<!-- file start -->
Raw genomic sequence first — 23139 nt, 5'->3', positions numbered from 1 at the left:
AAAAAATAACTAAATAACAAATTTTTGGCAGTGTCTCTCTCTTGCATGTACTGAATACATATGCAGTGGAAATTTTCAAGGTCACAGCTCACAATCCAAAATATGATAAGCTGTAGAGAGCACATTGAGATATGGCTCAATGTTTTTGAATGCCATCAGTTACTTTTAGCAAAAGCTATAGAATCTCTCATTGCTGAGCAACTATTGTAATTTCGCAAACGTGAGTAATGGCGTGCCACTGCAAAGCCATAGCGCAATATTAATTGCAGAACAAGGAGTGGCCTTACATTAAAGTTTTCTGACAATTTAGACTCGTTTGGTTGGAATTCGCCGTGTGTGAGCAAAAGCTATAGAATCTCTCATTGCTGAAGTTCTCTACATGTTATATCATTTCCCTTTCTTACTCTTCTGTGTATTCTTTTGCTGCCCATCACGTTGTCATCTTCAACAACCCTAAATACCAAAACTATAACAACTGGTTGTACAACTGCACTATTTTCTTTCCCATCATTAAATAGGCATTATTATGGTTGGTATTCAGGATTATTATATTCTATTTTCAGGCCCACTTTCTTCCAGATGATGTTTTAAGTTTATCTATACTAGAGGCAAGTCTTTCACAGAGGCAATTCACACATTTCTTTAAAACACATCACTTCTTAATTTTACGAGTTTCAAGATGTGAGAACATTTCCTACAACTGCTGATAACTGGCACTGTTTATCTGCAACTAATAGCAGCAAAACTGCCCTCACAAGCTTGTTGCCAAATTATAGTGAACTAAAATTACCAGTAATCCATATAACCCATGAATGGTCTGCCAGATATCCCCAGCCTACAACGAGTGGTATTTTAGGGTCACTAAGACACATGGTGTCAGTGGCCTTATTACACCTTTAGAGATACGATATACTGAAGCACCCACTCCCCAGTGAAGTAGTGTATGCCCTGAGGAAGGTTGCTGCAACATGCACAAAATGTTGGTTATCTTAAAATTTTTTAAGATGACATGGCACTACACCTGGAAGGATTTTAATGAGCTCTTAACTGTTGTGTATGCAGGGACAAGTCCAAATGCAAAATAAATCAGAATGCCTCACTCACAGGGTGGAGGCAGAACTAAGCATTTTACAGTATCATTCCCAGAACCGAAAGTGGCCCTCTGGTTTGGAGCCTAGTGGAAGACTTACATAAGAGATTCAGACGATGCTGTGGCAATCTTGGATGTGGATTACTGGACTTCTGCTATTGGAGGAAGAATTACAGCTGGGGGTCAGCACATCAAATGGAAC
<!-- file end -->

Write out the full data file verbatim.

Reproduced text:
Raw genomic sequence first — 23139 nt, 5'->3', positions numbered from 1 at the left:
AAAAAATAACTAAATAACAAATTTTTGGCAGTGTCTCTCTCTTGCATGTACTGAATACATATGCAGTGGAAATTTTCAAGGTCACAGCTCACAATCCAAAATATGATAAGCTGTAGAGAGCACATTGAGATATGGCTCAATGTTTTTGAATGCCATCAGTTACTTTTAGCAAAAGCTATAGAATCTCTCATTGCTGAGCAACTATTGTAATTTCGCAAACGTGAGTAATGGCGTGCCACTGCAAAGCCATAGCGCAATATTAATTGCAGAACAAGGAGTGGCCTTACATTAAAGTTTTCTGACAATTTAGACTCGTTTGGTTGGAATTCGCCGTGTGTGAGCAAAAGCTATAGAATCTCTCATTGCTGAAGTTCTCTACATGTTATATCATTTCCCTTTCTTACTCTTCTGTGTATTCTTTTGCTGCCCATCACGTTGTCATCTTCAACAACCCTAAATACCAAAACTATAACAACTGGTTGTACAACTGCACTATTTTCTTTCCCATCATTAAATAGGCATTATTATGGTTGGTATTCAGGATTATTATATTCTATTTTCAGGCCCACTTTCTTCCAGATGATGTTTTAAGTTTATCTATACTAGAGGCAAGTCTTTCACAGAGGCAATTCACACATTTCTTTAAAACACATCACTTCTTAATTTTACGAGTTTCAAGATGTGAGAACATTTCCTACAACTGCTGATAACTGGCACTGTTTATCTGCAACTAATAGCAGCAAAACTGCCCTCACAAGCTTGTTGCCAAATTATAGTGAACTAAAATTACCAGTAATCCATATAACCCATGAATGGTCTGCCAGATATCCCCAGCCTACAACGAGTGGTATTTTAGGGTCACTAAGACACATGGTGTCAGTGGCCTTATTACACCTTTAGAGATACGATATACTGAAGCACCCACTCCCCAGTGAAGTAGTGTATGCCCTGAGGAAGGTTGCTGCAACATGCACAAAATGTTGGTTATCTTAAAATTTTTTAAGATGACATGGCACTACACCTGGAAGGATTTTAATGAGCTCTTAACTGTTGTGTATGCAGGGACAAGTCCAAATGCAAAATAAATCAGAATGCCTCACTCACAGGGTGGAGGCAGAACTAAGCATTTTACAGTATCATTCCCAGAACCGAAAGTGGCCCTCTGGTTTGGAGCCTAGTGGAAGACTTACATAAGAGATTCAGACGATGCTGTGGCAATCTTGGATGTGGATTACTGGACTTCTGCTATTGGAGGAAGAATTACAGCTGGGGGTCAGCACATCAAATGGAAC